The Memory Project Comes To A Close


Leila Tuura and Grace Zupke with their finished portraits

Leila Tuura, Reporter

Natalie Golly shows off her artwork

Earlier this school year, the South Shore high school art students began creating artwork to contribute to The Memory Project. This project is a non-profit organization that allows art teachers and students to create portraits for children around the world who have faced substantial challenges. South Shore’s art students will be contributing 35 completed portraits of children to The Memory Project. Most students are finished or close to being completed with their drawings. The art teacher, Ms. Irwin, is encouraging students to finish their portraits within the next week or two so we’re prepared to send them all in February. 

Throughout this project, the art students have been challenged by the study of facial proportions and shading the faces realistically. The task seemed daunting to some students, but Ms. Irwin demonstrated some artistic techniques that made the project seem achievable. She introduced the grid method to some students who had never used it before. This method is done by drawing a grid on the drawing paper and original image to break down the picture into small, manageable pieces to help understand the picture better. All of the art students were at a different skill level before starting this project. Some students who had experience with drawing faces used a different kind of paper that didn’t allow them to blend with a blending stump as they normally would. This provided an extra challenge for them. Others that didn’t have prior experience with drawing faces used a type of paper that was easily blendable so they could keep their focus on the basics of facial proportions.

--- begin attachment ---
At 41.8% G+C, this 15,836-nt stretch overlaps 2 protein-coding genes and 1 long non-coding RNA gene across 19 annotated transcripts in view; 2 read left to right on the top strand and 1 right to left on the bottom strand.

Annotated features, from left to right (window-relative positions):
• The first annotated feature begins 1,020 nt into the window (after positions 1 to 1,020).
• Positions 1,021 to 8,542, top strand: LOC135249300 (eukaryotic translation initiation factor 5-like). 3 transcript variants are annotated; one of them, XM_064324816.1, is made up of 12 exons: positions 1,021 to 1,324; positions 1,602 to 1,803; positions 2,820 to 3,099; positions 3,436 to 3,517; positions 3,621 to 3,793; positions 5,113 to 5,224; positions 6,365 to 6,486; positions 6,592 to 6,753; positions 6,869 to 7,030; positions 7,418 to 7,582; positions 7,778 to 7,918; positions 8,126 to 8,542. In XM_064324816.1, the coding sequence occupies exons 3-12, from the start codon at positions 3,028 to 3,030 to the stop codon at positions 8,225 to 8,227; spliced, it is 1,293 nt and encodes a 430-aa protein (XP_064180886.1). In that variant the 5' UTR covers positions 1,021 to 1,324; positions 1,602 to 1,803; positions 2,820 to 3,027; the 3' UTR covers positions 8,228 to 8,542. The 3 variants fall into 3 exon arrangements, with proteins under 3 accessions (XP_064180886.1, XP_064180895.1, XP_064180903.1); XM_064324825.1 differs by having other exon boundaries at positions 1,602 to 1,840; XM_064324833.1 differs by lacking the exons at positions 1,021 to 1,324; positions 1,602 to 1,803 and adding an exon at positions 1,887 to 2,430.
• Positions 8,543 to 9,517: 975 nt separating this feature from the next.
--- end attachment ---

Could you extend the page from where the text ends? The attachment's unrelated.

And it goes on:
When asked about how she thought The Memory Project went, Ms. Irwin commented, “This project was a good learning experience for my students. It challenged students to step out of their comfort zone and push themselves to learn new skills that they haven’t tried before. I think a lot of students surprised themselves with what they could achieve.” Overall, the project was a success. All of the students were challenged in different ways, but they managed to overcome these challenges and make amazing pieces of artwork. Ruthann Robinson, an 11th grade art student, explained, “My favorite thing about this project was getting to learn about different shading techniques and the people we were drawing.” 

One thing that Ms. Irwin said about things that could’ve gone better was, “Some students found it challenging to work on such a long term project. Maybe breaking it up into smaller pieces would’ve made it more manageable.” Even with these obstacles, the high school art students were all very grateful to have the opportunity to participate in The Memory Project.